It was a black day for the squadron, Willie had been a popular member and he wasn't the only casualty that day. Three other aircraft were shot down or written off – two of the pilots were wounded, the other killed. By the end of the Battle of Britain 601 Squadron had the bulk of its privileged elite killed or wounded.

Willie's aircraft had hit the ground near High Brooms Viaduct, Southbridge so hard and buried so deeply that the RAF recovery crew left it as unrecoverable. His father-in-law arranged for the site to be excavated and his remains were found nine days later. These were cremated and his ashes scattered over his father's grave at Parnham House.

Flight Lieutenant William Henry Rhodes-Moorhouse's final tally was 5 enemy aircraft destroyed, 4 shared destroyed and 4 probables. He may have had a privileged upbringing but he died for his country at the age of 26 – a year younger than his father before him.

His wife, Amalia having lost her brother and husband during WWII, died in 2003. Linda, who had lost her husband and only child in two world wars, died on 3 December 1973 at the age of 86.


Remembering the Rhodes-Moorhouses

After the end of WWI someone placed a memorial in The Times on the anniversary of William Barnard Rhodes-Moorhouse's death every year. These appear to have stopped in 1940 – the year William Henry Rhodes-Moorhouse died.

Over the years there have been a number of tributes and memorials to the two dead airmen. Below are just some of them:

William Barnard Rhodes-Moorhouse is commemorated on the Lamport War Memorial in Northamptonshire.

William Henry Rhodes-Moorhouse and Philip Henry Bevington Legge are commemorated on the war memorial outside St Merryn Church.

William Henry Rhodes-Moorhouse and Richard Stephen Demetriadi are commemorated in St Martin's Church, Westmeston (close to the Demetriadi home).

Mortham Tower, Linda's home for several years until she died, bears a plaque in memory of son William.

In February 1948, the RAF Benevolent Fund announced that 14 houses being built at Morden, Surrey would be named after 2nd Lieutenant William Barnard Rhodes-Moorhouse. In the end, 26 houses were built, one group was called Trenchard Court the other Rhodes-Moorhouse Court.

Also in 1948, the Hon. Max Aitken, son of the first Baron Beaverbrook and former wartime leader of 601 Squadron, as owner of the trawler LO496, which was refitted in 1944 as MFV 1557, renamed the vessel William Rhodes Moorhouse. Unfortunately, it sank in 1968 but without loss of life.

A parade was held at Beaminster on 3 July 1965 in honour of the first air VC, with a graveside ceremony at Parnham House.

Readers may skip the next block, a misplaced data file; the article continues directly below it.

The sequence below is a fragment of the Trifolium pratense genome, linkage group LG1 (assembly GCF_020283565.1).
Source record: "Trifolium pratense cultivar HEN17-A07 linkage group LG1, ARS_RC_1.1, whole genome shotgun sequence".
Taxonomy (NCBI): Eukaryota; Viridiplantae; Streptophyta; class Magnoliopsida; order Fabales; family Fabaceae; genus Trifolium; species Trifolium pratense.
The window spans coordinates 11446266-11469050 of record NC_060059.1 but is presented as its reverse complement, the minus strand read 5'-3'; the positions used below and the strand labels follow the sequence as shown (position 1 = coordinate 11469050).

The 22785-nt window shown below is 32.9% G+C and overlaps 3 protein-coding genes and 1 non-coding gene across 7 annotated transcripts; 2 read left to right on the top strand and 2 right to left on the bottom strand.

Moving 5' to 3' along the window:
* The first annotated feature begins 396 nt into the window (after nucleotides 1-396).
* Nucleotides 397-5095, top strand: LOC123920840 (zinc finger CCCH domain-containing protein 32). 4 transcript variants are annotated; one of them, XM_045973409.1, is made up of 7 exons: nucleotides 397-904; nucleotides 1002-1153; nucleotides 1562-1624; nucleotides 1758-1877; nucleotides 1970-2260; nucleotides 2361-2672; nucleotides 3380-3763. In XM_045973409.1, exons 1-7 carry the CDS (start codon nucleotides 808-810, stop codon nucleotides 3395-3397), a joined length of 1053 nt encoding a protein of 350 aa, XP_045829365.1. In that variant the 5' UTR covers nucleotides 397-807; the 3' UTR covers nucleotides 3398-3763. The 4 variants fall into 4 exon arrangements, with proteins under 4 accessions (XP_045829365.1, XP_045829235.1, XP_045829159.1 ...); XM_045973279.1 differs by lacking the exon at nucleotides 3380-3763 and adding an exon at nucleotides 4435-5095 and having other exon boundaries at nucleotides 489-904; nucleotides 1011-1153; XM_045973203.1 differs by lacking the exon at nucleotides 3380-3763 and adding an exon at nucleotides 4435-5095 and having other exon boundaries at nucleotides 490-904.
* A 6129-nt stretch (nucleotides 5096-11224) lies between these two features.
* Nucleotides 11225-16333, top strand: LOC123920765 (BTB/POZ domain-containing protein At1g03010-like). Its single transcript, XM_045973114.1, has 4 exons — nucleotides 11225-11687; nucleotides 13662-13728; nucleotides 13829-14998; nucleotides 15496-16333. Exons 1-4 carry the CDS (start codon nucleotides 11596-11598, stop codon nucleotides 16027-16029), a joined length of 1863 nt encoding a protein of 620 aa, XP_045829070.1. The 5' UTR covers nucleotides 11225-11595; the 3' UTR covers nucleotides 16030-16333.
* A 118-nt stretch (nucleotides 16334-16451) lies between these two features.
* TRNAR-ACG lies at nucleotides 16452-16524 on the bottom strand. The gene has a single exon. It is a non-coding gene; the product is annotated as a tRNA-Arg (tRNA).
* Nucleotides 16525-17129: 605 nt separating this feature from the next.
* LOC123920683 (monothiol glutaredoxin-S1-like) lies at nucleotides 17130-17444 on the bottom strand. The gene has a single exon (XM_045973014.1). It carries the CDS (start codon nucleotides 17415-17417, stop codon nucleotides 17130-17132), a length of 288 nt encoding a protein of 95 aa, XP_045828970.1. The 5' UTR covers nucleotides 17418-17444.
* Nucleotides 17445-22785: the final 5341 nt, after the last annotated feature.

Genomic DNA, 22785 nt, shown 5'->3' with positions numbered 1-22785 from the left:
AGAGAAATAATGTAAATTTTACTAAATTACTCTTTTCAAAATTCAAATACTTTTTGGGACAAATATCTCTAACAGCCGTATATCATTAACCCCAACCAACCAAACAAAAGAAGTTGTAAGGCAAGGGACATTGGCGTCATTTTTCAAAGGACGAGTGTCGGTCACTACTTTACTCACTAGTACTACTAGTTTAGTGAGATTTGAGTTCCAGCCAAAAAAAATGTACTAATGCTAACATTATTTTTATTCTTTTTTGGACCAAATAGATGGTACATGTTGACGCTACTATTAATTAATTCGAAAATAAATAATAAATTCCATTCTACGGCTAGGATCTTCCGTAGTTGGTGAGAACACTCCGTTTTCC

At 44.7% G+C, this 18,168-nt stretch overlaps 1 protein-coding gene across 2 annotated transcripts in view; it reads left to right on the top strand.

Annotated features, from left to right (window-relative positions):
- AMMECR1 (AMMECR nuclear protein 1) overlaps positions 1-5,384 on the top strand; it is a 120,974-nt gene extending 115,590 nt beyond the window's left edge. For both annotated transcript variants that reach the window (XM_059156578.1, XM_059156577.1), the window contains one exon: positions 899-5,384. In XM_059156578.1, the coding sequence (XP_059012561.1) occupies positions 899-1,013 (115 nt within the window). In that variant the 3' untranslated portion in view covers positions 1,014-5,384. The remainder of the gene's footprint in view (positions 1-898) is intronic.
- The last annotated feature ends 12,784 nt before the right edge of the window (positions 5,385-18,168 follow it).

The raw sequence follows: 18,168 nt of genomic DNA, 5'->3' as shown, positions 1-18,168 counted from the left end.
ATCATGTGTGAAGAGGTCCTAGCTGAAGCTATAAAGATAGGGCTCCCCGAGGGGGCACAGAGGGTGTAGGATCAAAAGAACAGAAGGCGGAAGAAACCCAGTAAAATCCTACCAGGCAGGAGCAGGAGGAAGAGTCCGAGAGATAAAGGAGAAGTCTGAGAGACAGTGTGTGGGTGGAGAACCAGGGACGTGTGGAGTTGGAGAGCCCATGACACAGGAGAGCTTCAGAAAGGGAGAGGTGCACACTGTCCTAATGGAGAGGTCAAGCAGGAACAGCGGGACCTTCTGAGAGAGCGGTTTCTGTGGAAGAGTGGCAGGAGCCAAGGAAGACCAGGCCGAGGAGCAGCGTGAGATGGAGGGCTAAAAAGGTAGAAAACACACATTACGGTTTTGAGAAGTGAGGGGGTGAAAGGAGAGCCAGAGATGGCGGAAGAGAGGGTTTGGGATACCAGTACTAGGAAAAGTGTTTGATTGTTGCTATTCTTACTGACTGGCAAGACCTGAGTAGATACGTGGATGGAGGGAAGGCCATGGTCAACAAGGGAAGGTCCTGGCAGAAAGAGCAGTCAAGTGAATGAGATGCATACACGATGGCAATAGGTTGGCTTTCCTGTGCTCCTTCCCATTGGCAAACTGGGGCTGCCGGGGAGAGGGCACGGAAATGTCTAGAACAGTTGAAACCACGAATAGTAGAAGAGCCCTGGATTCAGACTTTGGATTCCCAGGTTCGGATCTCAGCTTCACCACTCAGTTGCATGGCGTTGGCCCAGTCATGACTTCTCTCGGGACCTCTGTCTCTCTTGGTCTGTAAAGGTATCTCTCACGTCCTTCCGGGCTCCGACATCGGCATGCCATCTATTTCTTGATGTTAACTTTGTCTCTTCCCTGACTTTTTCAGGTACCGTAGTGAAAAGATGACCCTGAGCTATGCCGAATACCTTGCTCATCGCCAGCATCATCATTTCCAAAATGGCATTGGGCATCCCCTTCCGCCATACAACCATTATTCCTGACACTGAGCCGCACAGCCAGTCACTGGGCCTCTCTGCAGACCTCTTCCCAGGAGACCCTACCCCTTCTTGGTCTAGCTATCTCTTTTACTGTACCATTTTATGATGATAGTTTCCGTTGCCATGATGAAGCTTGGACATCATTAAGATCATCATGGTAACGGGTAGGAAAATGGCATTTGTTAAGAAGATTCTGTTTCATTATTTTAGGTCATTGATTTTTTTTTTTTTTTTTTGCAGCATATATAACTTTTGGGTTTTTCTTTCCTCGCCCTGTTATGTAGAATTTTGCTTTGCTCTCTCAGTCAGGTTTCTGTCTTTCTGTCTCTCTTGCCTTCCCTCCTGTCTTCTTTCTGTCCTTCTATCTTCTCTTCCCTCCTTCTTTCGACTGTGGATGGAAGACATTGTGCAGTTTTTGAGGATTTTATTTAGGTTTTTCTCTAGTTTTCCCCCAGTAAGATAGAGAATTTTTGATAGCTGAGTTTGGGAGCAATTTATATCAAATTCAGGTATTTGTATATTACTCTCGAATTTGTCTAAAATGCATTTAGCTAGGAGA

In 1976, the Kent Battle of Britain Museum excavated William Henry Rhodes-Moorhouse's crash site and recovered a number of items including his Hurricane's Merlin engine and his wristwatch.

In 1982 the RAF Museum issued an aero-philatelic cover (RAF B3) commemorating the VC bombing raid, which was flown on the anniversary in Jaguar T Mark 2 XX843, from RAF Laarbruch, over the route that was used.

In 1991, William Barnard Rhodes-Moorhouse's medals were sold and the proceeds used to set up The W B Rhodes-Moorhouse VC Trust (registered charity number 1000845), which provides scholarships through the Air League and charitable donations.

William Henry Rhodes-Moorhouse is commemorated on the Christopher Foxley-Norris Memorial Wall (unveiled by HRH Prince Michael of Kent in July 2005) at The National Memorial to the Few at Capel-le-Ferne (opened on 9 July 1993, by Her Majesty Queen Elizabeth the Queen Mother). It is situated on the white cliffs between Dover and Folkestone – an area known as 'Hellfire Corner' as much of the fighting during the Battle of Britain took place in the skies above.

Close up of William Henry Rhodes-Moorhouse name on the Battle of Britain London Monument

William Henry Rhodes-Moorhouse's name on The Battle of Britain London Monument, which was unveiled by the Prince of Wales on 18 September 2005 to mark the 65th anniversary of the battle. The picture at the top shows part of the sculpture and frieze by Paul Day. This inspiring monument is located on the Victoria Embankment, opposite the London Eye.

In 2010, the second episode of BBC1's 'Dig 1940' featured a section on William Henry Rhodes-Moorhouse.

On 12 November 2010 the Ashcroft Gallery was opened at the Imperial War Museum displaying what was the largest private collection of Victoria Crosses. 2nd Lieutenant William Barnard Rhodes-Moorhouse's VC can be seen on display (in the Sacrifice section), along with his revolver and the fuse pin from the bomb, which was found in his coat pocket.

Monday, 25 April 2011 (ANZAC day), Maori TV channel broadcast a documentary on William Barnard Rhodes-Moorhouse's life as part of their day-long  commemorative broadcast. 'Dancing in the Sky', directed by Julian Arahanga, was shown at 22:00.


There is another reason to remember the Rhodes-Moorhouse name, one that many accounts don't mention. William Barnard Rhodes-Moorhouse's observer, who had argued to be able to go with him on his fatal bombing raid, was certain that he would have been killed if he had been allowed to go. He later became a pilot and rose to a senior post in the Royal Air Force (although his role in WWII was controversial). His name was Sholto Douglas, later Lord Douglas of Kirtleside. So, apart from his fighter ace son, one man's bravery led to a bomb that impacted on two world wars. Few, if any, other VC can claim that.

By a curious coincidence, Sholto Douglas had served as observer to another pilot previously – one with a strong Hatfield connection and that was Hereward de Havilland, Geoffrey's younger brother.